Vitamin D: The Sunshine Vitamin

Vitamin D has been making headline news lately.  Newer research is showing that vitamin D does much more than help make our bones strong.  Health professionals are now taking note and many of us have had our blood levels of vitamin D tested for the first time.  Some experts estimate that as many as half of all Americans are  lacking in the sunshine vitamin.

The sunshine vitamin gets its nickname from its unique ability to be created right under your skin in the presence of UVB sun rays.  At least 10 - 15 minutes of adequate sun at least 3 times each week is sufficient to make plenty of vitamin D.  The darker your skin is, the less ability you have to absorb the needed rays.  Sun screen of SPF 30 and higher will reduce 99% of the potential vitamin D formation. Another problem is that people living at higher latitudes will have insufficient UVB rays available to them in the winter months. Drawing a line from San Francisco to Philadelphia, those that live north will need added vitamin D from November to February, even if they were to try to sun bathing for hours (brrr!!)

Vitamin D is a fat soluble vitamin, which means that we need to be consuming a small amount of fat sometime during the day in order to absorb and utilize the vitamin.  People who are on fat-free diets will have difficulty absorbing any of the fat soluble vitamins-- A, D, E and K.  Fat free diets are definitely not a good choice for good health (unless there is a medical reason, and you are carefully monitored by a physician.) Consuming excessively high amounts of any fat soluble vitamin can be toxic, and D is no exception.

Major Roles of Vitamin D:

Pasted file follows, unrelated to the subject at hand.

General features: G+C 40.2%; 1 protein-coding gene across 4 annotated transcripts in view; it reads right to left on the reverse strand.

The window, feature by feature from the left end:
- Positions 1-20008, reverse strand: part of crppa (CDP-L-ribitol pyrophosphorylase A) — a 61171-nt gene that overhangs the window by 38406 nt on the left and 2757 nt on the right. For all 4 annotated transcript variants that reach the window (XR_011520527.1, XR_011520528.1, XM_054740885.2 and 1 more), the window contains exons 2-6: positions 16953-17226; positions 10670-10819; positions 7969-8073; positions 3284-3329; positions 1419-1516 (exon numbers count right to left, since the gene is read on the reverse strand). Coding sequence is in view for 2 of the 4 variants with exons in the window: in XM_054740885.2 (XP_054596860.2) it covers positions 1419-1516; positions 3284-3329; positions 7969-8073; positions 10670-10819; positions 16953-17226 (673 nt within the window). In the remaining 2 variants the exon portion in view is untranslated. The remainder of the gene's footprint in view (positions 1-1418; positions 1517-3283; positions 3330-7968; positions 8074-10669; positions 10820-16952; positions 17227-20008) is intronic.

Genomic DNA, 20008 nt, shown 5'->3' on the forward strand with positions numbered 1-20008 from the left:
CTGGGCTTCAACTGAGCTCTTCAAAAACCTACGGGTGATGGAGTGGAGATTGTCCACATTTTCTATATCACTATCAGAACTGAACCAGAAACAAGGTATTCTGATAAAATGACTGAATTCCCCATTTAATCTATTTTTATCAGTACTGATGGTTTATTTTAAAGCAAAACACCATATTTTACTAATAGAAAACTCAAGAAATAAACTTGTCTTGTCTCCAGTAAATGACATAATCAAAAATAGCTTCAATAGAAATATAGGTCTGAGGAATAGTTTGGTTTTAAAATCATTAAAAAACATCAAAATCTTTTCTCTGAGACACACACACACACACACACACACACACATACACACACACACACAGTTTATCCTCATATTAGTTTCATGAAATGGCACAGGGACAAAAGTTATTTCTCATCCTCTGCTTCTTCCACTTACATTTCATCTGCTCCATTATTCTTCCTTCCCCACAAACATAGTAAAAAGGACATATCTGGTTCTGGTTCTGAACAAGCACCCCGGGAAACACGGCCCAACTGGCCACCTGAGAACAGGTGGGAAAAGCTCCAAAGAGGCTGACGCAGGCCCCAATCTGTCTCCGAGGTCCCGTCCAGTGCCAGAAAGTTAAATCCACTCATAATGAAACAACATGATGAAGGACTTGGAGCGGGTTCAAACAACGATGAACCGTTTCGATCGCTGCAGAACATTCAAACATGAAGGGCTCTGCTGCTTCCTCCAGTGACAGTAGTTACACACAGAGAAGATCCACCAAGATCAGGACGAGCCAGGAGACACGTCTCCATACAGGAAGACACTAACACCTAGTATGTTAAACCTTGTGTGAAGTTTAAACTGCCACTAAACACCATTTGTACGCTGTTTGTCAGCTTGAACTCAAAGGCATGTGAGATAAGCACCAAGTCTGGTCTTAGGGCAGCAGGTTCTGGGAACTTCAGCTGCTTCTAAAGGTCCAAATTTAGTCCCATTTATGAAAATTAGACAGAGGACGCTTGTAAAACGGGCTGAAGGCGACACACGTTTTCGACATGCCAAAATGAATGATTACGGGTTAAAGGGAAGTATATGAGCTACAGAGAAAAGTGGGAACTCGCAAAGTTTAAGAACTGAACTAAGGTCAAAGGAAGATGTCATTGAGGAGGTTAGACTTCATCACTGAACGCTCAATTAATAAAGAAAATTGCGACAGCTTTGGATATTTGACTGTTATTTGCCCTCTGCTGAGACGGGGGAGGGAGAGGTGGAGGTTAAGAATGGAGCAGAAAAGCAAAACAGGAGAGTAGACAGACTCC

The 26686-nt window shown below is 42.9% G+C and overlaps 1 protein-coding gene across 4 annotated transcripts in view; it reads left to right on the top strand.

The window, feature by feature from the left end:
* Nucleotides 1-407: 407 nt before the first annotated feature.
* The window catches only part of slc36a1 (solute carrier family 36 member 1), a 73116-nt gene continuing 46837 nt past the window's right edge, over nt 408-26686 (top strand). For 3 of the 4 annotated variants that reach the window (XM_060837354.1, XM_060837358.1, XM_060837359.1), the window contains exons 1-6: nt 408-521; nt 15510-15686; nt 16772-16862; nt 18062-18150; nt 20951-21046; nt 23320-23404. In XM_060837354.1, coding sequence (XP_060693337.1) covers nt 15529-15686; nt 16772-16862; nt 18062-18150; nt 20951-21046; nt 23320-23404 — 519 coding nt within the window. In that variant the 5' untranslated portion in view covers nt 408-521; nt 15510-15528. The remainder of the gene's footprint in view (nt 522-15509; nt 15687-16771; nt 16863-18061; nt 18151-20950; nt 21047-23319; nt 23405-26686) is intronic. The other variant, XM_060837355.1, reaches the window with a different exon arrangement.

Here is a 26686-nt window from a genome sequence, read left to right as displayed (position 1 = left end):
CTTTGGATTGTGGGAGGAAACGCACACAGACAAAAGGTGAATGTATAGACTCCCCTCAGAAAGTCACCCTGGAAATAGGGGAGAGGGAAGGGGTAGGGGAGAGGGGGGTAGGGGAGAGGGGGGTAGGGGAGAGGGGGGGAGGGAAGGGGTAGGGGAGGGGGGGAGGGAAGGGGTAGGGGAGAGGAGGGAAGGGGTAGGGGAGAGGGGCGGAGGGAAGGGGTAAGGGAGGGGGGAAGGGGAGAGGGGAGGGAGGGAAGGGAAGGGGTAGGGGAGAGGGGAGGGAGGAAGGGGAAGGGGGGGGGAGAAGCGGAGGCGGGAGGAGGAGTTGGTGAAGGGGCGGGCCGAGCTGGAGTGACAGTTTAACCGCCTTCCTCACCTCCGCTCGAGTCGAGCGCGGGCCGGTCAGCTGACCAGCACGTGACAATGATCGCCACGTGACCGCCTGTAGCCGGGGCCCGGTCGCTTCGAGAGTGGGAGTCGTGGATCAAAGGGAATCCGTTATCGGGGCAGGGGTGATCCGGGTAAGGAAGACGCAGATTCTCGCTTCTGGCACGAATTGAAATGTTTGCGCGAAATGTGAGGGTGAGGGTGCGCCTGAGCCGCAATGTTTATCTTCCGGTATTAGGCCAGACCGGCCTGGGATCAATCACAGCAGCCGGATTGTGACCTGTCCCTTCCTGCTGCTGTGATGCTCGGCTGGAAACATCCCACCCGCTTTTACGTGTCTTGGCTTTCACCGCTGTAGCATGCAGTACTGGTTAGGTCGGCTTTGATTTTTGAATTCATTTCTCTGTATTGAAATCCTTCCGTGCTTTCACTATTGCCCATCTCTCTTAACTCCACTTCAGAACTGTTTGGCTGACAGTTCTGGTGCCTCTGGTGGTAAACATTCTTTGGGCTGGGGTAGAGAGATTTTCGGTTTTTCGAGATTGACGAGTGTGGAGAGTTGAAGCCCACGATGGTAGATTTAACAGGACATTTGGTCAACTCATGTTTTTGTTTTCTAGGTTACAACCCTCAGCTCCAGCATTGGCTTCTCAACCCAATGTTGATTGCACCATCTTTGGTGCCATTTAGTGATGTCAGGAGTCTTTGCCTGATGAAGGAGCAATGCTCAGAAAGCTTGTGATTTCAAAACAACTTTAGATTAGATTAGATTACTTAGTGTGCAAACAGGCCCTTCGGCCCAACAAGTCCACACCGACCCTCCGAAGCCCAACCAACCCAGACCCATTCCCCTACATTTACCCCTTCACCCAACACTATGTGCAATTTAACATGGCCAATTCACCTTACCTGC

• Plays a critical role in the absorption of calcium.  That's why you take calcium supplements with vitamin D.
  • Helps maintain normal blood levels of calcium and phosphorus.
  • Helps with immune system function.
  • Aids in reduction of inflammation.
Low levels of Vitamin D
  • Rickets, a childhood disease in which bones don't form properly and remain soft and pliable.  
  • Osteomalacia, an adult disease where bones degrade and become soft and pliable.
  • Muscle and bone pain and weakness.
Research is suggesting that vitamin D may help with*:
  • Multiple sclerosis and Type 1 Diabetes, both auto immune diseases.
  • Regulating blood glucose,  increasing insulin sensitivity, and preventing type 2 diabetes
  • SAD (seasonal affectiveness disorder,) depression
  • Postmenopausal weight gain
  • Cancer prevention
  • Psoriasis
How Much "D" Do You Need? Current recommendations are from 200 - 600 IU;  the need goes up with age.  The recommended levels are now under review by the Institute of Medicine's Food and Nutrition Board, and will likely soon be increased. Dark skinned, elderly(ability to absorb vitamin D decreases with age), nursing babies, obese, and people who get insufficient sunlight, often need supplements to achieve adequate blood levels of vitamin D. Many experts are now recommending an intake of 1000 IU each day. Check with your doctor to be sure. 

Foods high in vitamin D :
  • Fatty fish, 3 oz (Salmon, trout, sardine, tuna)    50 - 800 IU 
  • Egg yolks                                                               25 
  • Beef liver, 3 oz                                                       46                                                        
  • Fortified Milk, 8 oz                                              100
  • Cod Liver Oil
  • Other fortified foods (some yogurts, cereals, etc.)
*though more research is needed

Vitamin D is so important to good health!  Be proactive with your health and ask your doctor about your levels. Get in the sun for a few minutes of pure rays when you can, but make sure you are getting plenty of D in other ways when you're not.

Fire Up!  You Can Do It!!